In the 21st century’s instantaneous world of social networks, fads can come and go within a single afternoon. The same applies to celebrity; no matter what your claim to fame, no one is safe from the capriciousness of today’s cultural climate. The music industry, in particular, has become more and more permutable, proven through Korean singer Psy’s rapid rise to international stardom after garnering over one billion views on YouTube in under two months. But will songs like “Gangnam Style” and “Call Me Maybe” withstand the next wave of fads, or will they be swept along and forgotten?

Music hasn’t always been like this. Guitarist Jay Jay French of Twisted Sister perhaps knows this better than anybody; nearly 40 years have passed since French first founded the band, yet people around the world still pack arenas to pump their fists to the legendary anthem, “We’re Not Gonna Take It”.

“We were a hard-working, all-American, roll-up-your-shirtsleeves and do it band,” French said, “except we dress like women.”

Talking to French for even a few minutes gives you an idea why Twisted Sister became so successful: his visionary mindset combined with a tireless work ethic (tellingly, he has completed two New York Marathons) make French a natural entrepreneur. Twisted Sister has gone through a number of musical directions and personnel changes — some of them not ending well — but French has kept the band on its feet, riding the upheaval and change as necessary steps to take in the bigger scheme of things.

French generously offered to talk with GALO about his thoughts on the contemporary music industry and what it really means to “party like a rock star.”

GALO: One of the most interesting aspects of Twisted Sister is how it is constantly evolving and being reinvented. Over the past 40 years, there have been 11 versions of the band that include changing names, band members and musical direction. Was reinvention essential for Twisted Sister’s survival?

Jay Jay French: I don’t know any band — ACDC, Judas Priest, Alice Cooper — that have been around for 40 years that have not gone through their personnel changes or direction. I don’t think any of us thought it would last more than two years, or three years, or five years. You start off with this thing — you’re 20-years-old — and you go, “Hey man, I’ll be famous in five years and then I’ll retire.” You have no idea what you’re really thinking. If you think about it, me, Dee [Snider] and Eddie [Ojeda], the core, have been standing shoulder to shoulder for 38 years — that’s a long time! Yes, there were breaks in-between. Yes, there were reinventions and reassembles and all sorts of stuff, but 38 years is an incredibly long time. I swear to you, I don’t think I ever thought in 1975 when I asked Eddie to come in [to try out] that we’d still be talking about it in 2013. I don’t think any band did. You go through a lot of change, a lot of upheaval, and there’s no way of knowing back in the beginning what you were really getting into. It’s astonishing to me that we’re one of the survivors.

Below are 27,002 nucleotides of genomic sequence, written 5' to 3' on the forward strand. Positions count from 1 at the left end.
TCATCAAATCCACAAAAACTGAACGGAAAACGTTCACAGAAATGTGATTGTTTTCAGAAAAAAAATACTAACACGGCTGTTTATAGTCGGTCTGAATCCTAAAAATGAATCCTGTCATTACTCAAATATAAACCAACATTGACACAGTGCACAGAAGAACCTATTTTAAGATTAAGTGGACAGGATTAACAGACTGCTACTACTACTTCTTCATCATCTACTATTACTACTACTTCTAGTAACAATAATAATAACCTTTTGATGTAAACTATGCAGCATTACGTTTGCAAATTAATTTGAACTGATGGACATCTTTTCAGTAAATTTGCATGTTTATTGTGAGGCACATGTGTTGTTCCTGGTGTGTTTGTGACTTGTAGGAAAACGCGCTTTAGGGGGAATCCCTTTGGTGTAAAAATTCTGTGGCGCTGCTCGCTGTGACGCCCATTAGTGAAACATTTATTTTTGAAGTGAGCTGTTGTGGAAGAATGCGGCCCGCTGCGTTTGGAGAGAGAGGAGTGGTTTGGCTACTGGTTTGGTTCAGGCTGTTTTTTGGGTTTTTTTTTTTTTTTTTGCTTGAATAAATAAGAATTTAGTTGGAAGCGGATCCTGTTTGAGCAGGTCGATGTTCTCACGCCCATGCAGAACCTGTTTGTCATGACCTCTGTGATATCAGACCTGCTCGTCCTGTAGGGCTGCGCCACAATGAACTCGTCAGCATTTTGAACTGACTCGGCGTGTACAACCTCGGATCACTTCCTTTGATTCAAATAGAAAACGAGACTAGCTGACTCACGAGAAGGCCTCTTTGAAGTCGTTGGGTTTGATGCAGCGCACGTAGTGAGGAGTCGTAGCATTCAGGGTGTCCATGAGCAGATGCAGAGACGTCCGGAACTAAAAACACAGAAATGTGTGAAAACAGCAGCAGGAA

GALO: In an interview for the Extreme Leadership Summit, you said that the only rock stars that have lasted are the ones who have really worked hard at it. Do you see yourself as one of those people?

JJF: The bottom line is that everyone is working really hard. A promoter hires you to entertain 80,000 people. Well, you can’t suck if you’re going to entertain 80,000 people. I mean, you really can’t suck. You better be good. How many bands are there that can entertain 80,000 people in this world? There are maybe 20? Maybe 30, tops? It’s a lot of work. If it was easy, everybody would be successful with a band that lasts 40 years.

GALO: In many ways, the music industry is now at a crucial turning point where musicians no longer have to sign with a label to make it big, using YouTube or their Web site to market their work. Where do you see the music industry going in the future?

JJF: You only really succeed by social media, word of mouth and live shows. There’s no record business. As time goes on, a pattern will start to emerge as to how bands do it. Think about Carly Rae Jepsen; she had a quarter of a million hits, blew the record out the door, and everybody thought that will never be touched again. Then Psy comes along and obliterates that.

The heavy rock music world is really splintered, and really soft if you look at the billboard charts. It’s going to be rough sledding for a while.

(Interview continued on next page)